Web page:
This is the “moderate drinker” bull’s-eye. The whole idea is to get the nutrition you need while not saturating and overloading your body’s short-term energy requirements. More on energy in the next section.
What Are Calories And What’s The Connection To Belly Fat?
A calorie is simply a measure of the potential energy of food. Carbohydrates, fats, and proteins all have caloric potential, but not all of the food you eat ends up getting burned for fuel. Proteins and certain varieties of dietary fats have other important, and preferential uses; such as hormone replacement and ligament or muscle building or repair. While they can be used for fuel, especially if available in excessive quantities, they are not the easiest or most efficient materials for your body to use that way.
Conceptually carbohydrate is much easier to understand than fats or proteins because it doesn’t really have very many uses. Digestible carbohydrate only has one use; it is converted to simple sugars and it is used as fuel for producing energy. That’s basically it’s purpose. While fiber is included as an important member of this class of food, it is by definition indigestible and therefore has no caloric potential.
Breaking carbohydrate down into ready-to-use fuel is a simpler metabolic feat than accomplishing the same thing using proteins or fats. Essentially your body prefers using digested carbohydrate for fuel over other options when there is a choice.
The human body conserves energy. It doesn’t like to waste fuel. If it can’t use available fuel right away it stores any excess fuel, primarily in the fat cells, to keep it available for future shortages. If there is never a shortage of fuel in the future the body just keeps it in storage. There is no upper limit to how much fuel the human body can store in fat cells.
In the case of calories from alcohol, except for the small amounts of it lost through excretion and respiration, there is no way for its detoxified form to exit the body, except as energy. This is one of the ways alcohol inhibits your ability to burn stored fat. Why should your body draw down long-term stores of fat when energy from detoxified alcohol is readily available?
The vast majority of calories from beer are in the form of either alcohol or carbohydrate. In any but very moderate quantities, this makes it remarkably well suited to overload your body with far more readily available fuel–the kind that can’t really be used for any other purpose–than your body can immediately use. Its effect, in this regard, is cumulative with any other carbohydrate-laden food you get from a recent or pending meal. This includes pasta, rice, juice, potatoes, bread, sweets, etc.
Does Drinking Water Slow The Increase Of Belly Fat?
As has already been discussed, once inside the body, the presence of extra water has no magical ability to make calories from food disappear.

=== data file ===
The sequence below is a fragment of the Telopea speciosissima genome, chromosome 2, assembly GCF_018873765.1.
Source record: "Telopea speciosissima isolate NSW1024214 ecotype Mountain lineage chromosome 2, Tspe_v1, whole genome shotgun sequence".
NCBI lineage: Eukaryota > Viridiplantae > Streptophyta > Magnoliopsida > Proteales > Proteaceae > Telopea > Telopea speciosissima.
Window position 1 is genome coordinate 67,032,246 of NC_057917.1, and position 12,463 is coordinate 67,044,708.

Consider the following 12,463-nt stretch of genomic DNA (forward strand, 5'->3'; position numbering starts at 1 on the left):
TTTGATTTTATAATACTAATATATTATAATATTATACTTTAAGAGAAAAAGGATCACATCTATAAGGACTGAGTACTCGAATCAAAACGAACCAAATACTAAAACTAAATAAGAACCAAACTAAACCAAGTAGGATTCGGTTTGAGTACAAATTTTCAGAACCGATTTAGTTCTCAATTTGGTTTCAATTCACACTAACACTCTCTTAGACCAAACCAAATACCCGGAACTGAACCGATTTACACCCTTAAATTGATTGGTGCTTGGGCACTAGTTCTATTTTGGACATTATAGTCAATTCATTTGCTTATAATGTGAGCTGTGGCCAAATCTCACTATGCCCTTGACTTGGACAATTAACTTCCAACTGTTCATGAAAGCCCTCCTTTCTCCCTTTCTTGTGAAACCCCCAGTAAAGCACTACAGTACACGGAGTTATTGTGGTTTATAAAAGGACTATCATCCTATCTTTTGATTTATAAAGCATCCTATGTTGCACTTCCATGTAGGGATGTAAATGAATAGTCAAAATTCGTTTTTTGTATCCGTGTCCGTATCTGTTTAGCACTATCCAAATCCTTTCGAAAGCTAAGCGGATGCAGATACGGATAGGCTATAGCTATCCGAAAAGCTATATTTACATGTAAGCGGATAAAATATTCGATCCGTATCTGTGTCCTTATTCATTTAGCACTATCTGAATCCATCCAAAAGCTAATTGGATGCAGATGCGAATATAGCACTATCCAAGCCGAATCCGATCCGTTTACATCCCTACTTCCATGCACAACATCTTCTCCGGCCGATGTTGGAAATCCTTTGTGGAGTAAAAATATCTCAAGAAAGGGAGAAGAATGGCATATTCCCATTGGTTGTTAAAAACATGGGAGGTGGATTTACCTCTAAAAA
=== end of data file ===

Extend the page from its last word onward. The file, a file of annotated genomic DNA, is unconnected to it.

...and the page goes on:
There is really only one very narrow circumstance where drinking water can slow down the onset of belly fat from drinking beer. It is when the act of drinking water, and the time it takes to do it, is a deliberately cultivated habit intended to reduce the time devoted to drinking beer or other alcoholic libations.
If you’ve read as far as this section you at least have a curiosity about this topic. Apart from specifically answering the question posed by the title, as well as offering a possible frame of reference to begin thinking about principles and methods, the purpose is to emphasize that the only way to reduce or eliminate a beer belly is to find a way to address the cause of it.
The cause of a beer belly is ongoing excessive consumption of fuel-ready nutrients from all dietary sources, combined with the unique metabolic effects of more than moderate amounts of alcohol. Whether these are consumed in the form of beer, or other alcoholic libations, it really doesn’t matter. A vodka belly is indistinguishable from a beer belly.
Does Drinking Water Make You Less Drunk?
Drinking a lot of water does not dilute the alcohol in your bloodstream or change the inebriating effect it has in your brain. Except for small amounts of alcohol lost through respiration and excretion, the only way to get rid of the rest of the alcohol depends on the production of the alcohol dehydrogenase enzyme, which is necessary for the detoxification of alcohol. This is produced primarily in the liver, though some of this enzyme is also present in the lining of your stomach. Producing this enzyme can’t be rushed.
The speed with which you metabolize the alcohol you drank depends to an extent on the amount you’ve consumed, but more important is how fast your liver produces this enzyme. That capability is encoded in your DNA, and the rate of production varies from person to person and from one age to the next. For instance, generally, young men produce more of this enzyme than young women. That statistic flips around with the onset of middle age.
Does Drinking Water Help A Hangover?
Perhaps surprisingly medical research does not focus a great deal of effort understanding hangovers. Arguably, a hangover is not a medical condition, so it doesn’t merit research or medical treatment at all; rather, it is a natural reaction to alcohol abuse. Alcohol Abuse is the condition that gets the primary focus of medical research.
Dehydration is one of several theorized causes of hangovers. What is known is that alcohol can inhibit a hormone that normally tells the kidneys when to conserve water. When alcohol interrupts this signal, dehydration and swelling of the brain against the lining of the skull can result.
Drinking a lot of water before, during, or after a Saturday night bender can and does help reduce or eliminate dehydration in those people susceptible to hangovers (not everyone is). For those aspects of a hangover you believe are a consequence of dehydration, and depending on your tolerance for pain, a little extra hydration is probably a worthwhile endeavor.